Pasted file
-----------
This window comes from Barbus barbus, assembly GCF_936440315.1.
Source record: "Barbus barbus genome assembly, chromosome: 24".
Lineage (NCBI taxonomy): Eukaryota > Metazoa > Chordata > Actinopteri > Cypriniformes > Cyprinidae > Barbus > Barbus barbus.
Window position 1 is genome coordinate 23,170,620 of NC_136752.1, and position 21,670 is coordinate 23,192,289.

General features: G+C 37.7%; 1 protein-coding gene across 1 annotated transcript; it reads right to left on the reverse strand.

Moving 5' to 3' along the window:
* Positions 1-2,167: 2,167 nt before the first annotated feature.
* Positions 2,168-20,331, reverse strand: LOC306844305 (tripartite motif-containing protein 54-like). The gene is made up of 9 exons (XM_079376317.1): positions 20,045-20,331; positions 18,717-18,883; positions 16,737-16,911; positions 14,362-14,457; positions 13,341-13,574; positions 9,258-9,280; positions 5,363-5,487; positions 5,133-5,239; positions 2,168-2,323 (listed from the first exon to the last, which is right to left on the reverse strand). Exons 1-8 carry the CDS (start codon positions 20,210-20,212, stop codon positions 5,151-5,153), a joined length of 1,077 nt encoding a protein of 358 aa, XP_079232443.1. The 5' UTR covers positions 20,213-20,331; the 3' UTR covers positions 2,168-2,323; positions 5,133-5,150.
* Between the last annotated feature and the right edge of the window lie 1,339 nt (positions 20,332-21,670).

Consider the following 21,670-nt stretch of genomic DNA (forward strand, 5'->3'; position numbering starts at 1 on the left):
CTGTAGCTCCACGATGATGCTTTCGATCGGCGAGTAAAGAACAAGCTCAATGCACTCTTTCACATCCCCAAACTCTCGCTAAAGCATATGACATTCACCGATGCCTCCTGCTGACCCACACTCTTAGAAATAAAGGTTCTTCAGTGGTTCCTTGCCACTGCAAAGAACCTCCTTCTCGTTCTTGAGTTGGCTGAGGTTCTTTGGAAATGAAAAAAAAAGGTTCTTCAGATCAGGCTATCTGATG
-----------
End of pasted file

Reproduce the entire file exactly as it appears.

This window comes from Barbus barbus, assembly GCF_936440315.1.
Source record: "Barbus barbus genome assembly, chromosome: 24".
Lineage (NCBI taxonomy): Eukaryota > Metazoa > Chordata > Actinopteri > Cypriniformes > Cyprinidae > Barbus > Barbus barbus.
Window position 1 is genome coordinate 23,170,620 of NC_136752.1, and position 21,670 is coordinate 23,192,289.

General features: G+C 37.7%; 1 protein-coding gene across 1 annotated transcript; it reads right to left on the reverse strand.

Moving 5' to 3' along the window:
* Positions 1-2,167: 2,167 nt before the first annotated feature.
* Positions 2,168-20,331, reverse strand: LOC306844305 (tripartite motif-containing protein 54-like). The gene is made up of 9 exons (XM_079376317.1): positions 20,045-20,331; positions 18,717-18,883; positions 16,737-16,911; positions 14,362-14,457; positions 13,341-13,574; positions 9,258-9,280; positions 5,363-5,487; positions 5,133-5,239; positions 2,168-2,323 (listed from the first exon to the last, which is right to left on the reverse strand). Exons 1-8 carry the CDS (start codon positions 20,210-20,212, stop codon positions 5,151-5,153), a joined length of 1,077 nt encoding a protein of 358 aa, XP_079232443.1. The 5' UTR covers positions 20,213-20,331; the 3' UTR covers positions 2,168-2,323; positions 5,133-5,150.
* Between the last annotated feature and the right edge of the window lie 1,339 nt (positions 20,332-21,670).

Consider the following 21,670-nt stretch of genomic DNA (forward strand, 5'->3'; position numbering starts at 1 on the left):
CTGTAGCTCCACGATGATGCTTTCGATCGGCGAGTAAAGAACAAGCTCAATGCACTCTTTCACATCCCCAAACTCTCGCTAAAGCATATGACATTCACCGATGCCTCCTGCTGACCCACACTCTTAGAAATAAAGGTTCTTCAGTGGTTCCTTGCCACTGCAAAGAACCTCCTTCTCGTTCTTGAGTTGGCTGAGGTTCTTTGGAAATGAAAAAAAAAGGTTCTTCAGATCAGGCTATCTGATG